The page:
- Elsa Keslassy
Although there’s no “Pardon Our Dust” sign adorning the Academy of Motion Picture Arts and Sciences’ Wilshire Boulevard headquarters, even the casual observer will have noticed that the Academy has spent the past few years engaged in an extensive and seemingly endless home-improvement project.
And nowhere have Oscar’s renovations been more extensive than in the foreign-language film competition, where both the nominating and voting protocols have been extensively overhauled, with more changes possibly in the offing.
The latest and most significant foreign-language rule change, announced in spring and to be implemented this Oscar cycle, abolishes the longstanding requirement that Academy members have to see all five nominated films in a theatrical setting in order to cast ballots in that category. While that rule theoretically created a level playing field among the nominees (which might include a box office behemoth like “Amelie” alongside the relatively unknown Bosnian import “No »
- Scott Foundas
With a jury headed by Martin Scorsese and including Faith Akin, Patricia Clarkson, Marion Cotillard, Amat Escalante, Golshifteh Farahani, Anurag Kashyap, Narjiss Nejjar, Park Chan-wook and Paolo Sorrentino and with masterclasses conducted by Bruno Dumont, James Gray, Abbas Kiarostami, Nicolas Winding Refn and Régis Debray, the Marrakech Flim Festival certainly isn't slouching when it comes to attracting big name talent. And effort extends to the official lineup of the festival. Organizers unveiled their slate today which contains cream of the crop of the festival circuit over the past year. Celebrated and/or highly anticipated films like "The Immigrant," "Blue Ruin," "The Zero Theorem," "Like Father Like Son" are among the highlights with many more selections from across the world cinema scene. Check out the full list below. The Marrakech Film Festival runs from November 29th to December »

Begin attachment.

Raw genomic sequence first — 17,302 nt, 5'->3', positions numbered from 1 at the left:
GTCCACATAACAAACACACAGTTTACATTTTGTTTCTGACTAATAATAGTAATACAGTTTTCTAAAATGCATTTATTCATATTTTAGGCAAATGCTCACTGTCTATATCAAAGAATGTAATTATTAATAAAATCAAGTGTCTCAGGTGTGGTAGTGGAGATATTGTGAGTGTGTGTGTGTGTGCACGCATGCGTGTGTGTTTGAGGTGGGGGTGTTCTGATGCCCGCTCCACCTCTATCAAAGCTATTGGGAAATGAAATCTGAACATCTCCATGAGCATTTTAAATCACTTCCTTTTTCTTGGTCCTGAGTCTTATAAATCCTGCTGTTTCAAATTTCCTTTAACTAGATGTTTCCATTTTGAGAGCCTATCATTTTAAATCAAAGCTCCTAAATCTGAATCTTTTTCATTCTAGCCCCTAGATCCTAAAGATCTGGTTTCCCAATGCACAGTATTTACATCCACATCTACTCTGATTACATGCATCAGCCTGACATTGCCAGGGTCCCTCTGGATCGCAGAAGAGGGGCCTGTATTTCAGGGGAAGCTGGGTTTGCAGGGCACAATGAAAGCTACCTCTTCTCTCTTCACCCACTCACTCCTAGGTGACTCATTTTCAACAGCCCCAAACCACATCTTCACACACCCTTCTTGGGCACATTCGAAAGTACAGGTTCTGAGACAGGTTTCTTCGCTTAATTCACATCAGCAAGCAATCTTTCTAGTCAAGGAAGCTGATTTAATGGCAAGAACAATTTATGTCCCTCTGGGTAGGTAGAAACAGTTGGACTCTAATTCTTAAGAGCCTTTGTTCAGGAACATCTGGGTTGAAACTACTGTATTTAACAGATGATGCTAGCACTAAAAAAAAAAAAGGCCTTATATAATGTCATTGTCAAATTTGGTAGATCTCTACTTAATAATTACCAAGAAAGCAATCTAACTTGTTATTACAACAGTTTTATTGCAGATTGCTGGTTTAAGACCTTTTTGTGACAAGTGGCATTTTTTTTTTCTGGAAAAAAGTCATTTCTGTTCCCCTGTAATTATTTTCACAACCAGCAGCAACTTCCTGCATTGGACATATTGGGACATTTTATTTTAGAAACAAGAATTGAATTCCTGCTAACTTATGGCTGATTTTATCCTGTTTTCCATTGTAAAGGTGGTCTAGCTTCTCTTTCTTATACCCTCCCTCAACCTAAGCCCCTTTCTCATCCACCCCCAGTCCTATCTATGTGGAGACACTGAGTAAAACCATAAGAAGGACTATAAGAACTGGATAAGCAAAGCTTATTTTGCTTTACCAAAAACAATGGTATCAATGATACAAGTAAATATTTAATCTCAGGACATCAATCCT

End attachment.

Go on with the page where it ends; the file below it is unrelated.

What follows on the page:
- Kevin Jagernauth
Since 2007, the Marrakech Film Festival has held its annual masterclass series, featuring talks from brand-name auteurs as they reflect on their films and methods. This year, the festival, which runs from November 29-December 7, welcomes Bruno Dumont, James Gray, Abbas Kiarostami, Nicolas Winding Refn, and philosopher Régis Debray for the occasion. Mff also boasts a rather impressive jury, with Martin Scorsese presiding over the likes of Marion Cotillard, Patricia Clarkson, Park Chan-wook, Paolo Sorrentino, as noted in a previous announcement. Full press release on page 2. Marrakech International Film Festival Announces the 2013 MasterclassesMASTERCLASSESIntroduced in 2007, the masterclasses have become an essential part of the Marrakech International Film Festival. In 2012, directors Darren Aronofsky, Jonathan Demme, Matteo Garrone and Brillante Mendoza honored the festival with their masterclasses, following in the footsteps of Martin Scorsese, Jim Jarmusch, »
- Sarah Salovaara
The Playlist has worked our passports hard this year, booking time at festivals around the world including: Sundance, Berlin, SXSW, Tribeca, Goteburg, Karlovy Vary, Los Angeles, Telluride, Toronto, New York, London, Festival Du Nouveau Cinema, Savannah, Fantastic Fest and more. Believe it or not we got another coming up: Marrakech. In addition to the films, the festival is has unveiled an excellent slate of masterclasses set to be headed up by Bruno Dumont, James Gray, Abbas Kiarostami, Nicolas Winding Refn and Régis Debray. The 13th edition of the Marrakech International Film Festival takes place from November 29th to December 7th. The jury will be comprised of Martin Scorsese, Faith Akin, Patricia Clarkson, Marion Cotillard, Amat Escalante, Golshifteh Farahani, Anurag Kashyap, Narjiss Nejjar, Park Chan-wook and Paolo Sorrentino. Full press release below. Marrakech International Film Festival »